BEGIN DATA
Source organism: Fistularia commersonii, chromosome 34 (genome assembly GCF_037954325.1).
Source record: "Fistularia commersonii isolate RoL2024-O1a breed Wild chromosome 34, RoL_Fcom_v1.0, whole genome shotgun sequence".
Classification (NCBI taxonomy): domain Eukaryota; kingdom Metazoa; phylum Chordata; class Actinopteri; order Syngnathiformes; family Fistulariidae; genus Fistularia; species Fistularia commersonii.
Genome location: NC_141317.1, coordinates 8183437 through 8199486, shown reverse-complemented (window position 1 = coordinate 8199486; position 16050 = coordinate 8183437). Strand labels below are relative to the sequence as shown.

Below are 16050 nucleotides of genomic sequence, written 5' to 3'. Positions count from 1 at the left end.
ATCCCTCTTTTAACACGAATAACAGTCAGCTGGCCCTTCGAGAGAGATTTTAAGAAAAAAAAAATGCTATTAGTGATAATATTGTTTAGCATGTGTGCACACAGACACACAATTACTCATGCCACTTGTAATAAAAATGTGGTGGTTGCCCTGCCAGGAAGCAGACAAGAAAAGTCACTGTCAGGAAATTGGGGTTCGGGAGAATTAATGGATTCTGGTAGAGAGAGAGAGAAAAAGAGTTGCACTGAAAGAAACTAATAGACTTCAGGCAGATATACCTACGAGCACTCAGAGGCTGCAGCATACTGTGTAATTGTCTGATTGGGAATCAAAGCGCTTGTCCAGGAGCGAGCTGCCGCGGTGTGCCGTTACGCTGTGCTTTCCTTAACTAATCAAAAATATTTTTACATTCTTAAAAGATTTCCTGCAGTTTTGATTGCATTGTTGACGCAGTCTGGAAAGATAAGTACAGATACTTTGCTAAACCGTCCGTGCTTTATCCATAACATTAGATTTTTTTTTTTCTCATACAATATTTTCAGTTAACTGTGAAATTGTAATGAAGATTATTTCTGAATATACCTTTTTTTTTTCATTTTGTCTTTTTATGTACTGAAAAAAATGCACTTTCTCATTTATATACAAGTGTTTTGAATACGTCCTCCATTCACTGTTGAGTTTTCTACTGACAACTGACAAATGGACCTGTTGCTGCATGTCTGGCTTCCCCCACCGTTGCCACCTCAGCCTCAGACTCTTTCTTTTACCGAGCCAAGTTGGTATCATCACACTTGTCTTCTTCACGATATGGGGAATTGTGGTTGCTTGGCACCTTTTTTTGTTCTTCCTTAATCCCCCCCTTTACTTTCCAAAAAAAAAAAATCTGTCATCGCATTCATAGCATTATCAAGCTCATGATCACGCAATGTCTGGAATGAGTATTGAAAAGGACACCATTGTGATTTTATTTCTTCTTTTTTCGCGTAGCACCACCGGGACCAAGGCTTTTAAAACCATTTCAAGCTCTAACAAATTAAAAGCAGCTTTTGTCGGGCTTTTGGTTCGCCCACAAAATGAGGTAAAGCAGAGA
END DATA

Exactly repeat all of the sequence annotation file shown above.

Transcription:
Source organism: Fistularia commersonii, chromosome 34 (genome assembly GCF_037954325.1).
Source record: "Fistularia commersonii isolate RoL2024-O1a breed Wild chromosome 34, RoL_Fcom_v1.0, whole genome shotgun sequence".
Classification (NCBI taxonomy): domain Eukaryota; kingdom Metazoa; phylum Chordata; class Actinopteri; order Syngnathiformes; family Fistulariidae; genus Fistularia; species Fistularia commersonii.
Genome location: NC_141317.1, coordinates 8183437 through 8199486, shown reverse-complemented (window position 1 = coordinate 8199486; position 16050 = coordinate 8183437). Strand labels below are relative to the sequence as shown.

Below are 16050 nucleotides of genomic sequence, written 5' to 3'. Positions count from 1 at the left end.
ATCCCTCTTTTAACACGAATAACAGTCAGCTGGCCCTTCGAGAGAGATTTTAAGAAAAAAAAAATGCTATTAGTGATAATATTGTTTAGCATGTGTGCACACAGACACACAATTACTCATGCCACTTGTAATAAAAATGTGGTGGTTGCCCTGCCAGGAAGCAGACAAGAAAAGTCACTGTCAGGAAATTGGGGTTCGGGAGAATTAATGGATTCTGGTAGAGAGAGAGAGAAAAAGAGTTGCACTGAAAGAAACTAATAGACTTCAGGCAGATATACCTACGAGCACTCAGAGGCTGCAGCATACTGTGTAATTGTCTGATTGGGAATCAAAGCGCTTGTCCAGGAGCGAGCTGCCGCGGTGTGCCGTTACGCTGTGCTTTCCTTAACTAATCAAAAATATTTTTACATTCTTAAAAGATTTCCTGCAGTTTTGATTGCATTGTTGACGCAGTCTGGAAAGATAAGTACAGATACTTTGCTAAACCGTCCGTGCTTTATCCATAACATTAGATTTTTTTTTTTCTCATACAATATTTTCAGTTAACTGTGAAATTGTAATGAAGATTATTTCTGAATATACCTTTTTTTTTTCATTTTGTCTTTTTATGTACTGAAAAAAATGCACTTTCTCATTTATATACAAGTGTTTTGAATACGTCCTCCATTCACTGTTGAGTTTTCTACTGACAACTGACAAATGGACCTGTTGCTGCATGTCTGGCTTCCCCCACCGTTGCCACCTCAGCCTCAGACTCTTTCTTTTACCGAGCCAAGTTGGTATCATCACACTTGTCTTCTTCACGATATGGGGAATTGTGGTTGCTTGGCACCTTTTTTTGTTCTTCCTTAATCCCCCCCTTTACTTTCCAAAAAAAAAAAATCTGTCATCGCATTCATAGCATTATCAAGCTCATGATCACGCAATGTCTGGAATGAGTATTGAAAAGGACACCATTGTGATTTTATTTCTTCTTTTTTCGCGTAGCACCACCGGGACCAAGGCTTTTAAAACCATTTCAAGCTCTAACAAATTAAAAGCAGCTTTTGTCGGGCTTTTGGTTCGCCCACAAAATGAGGTAAAGCAGAGA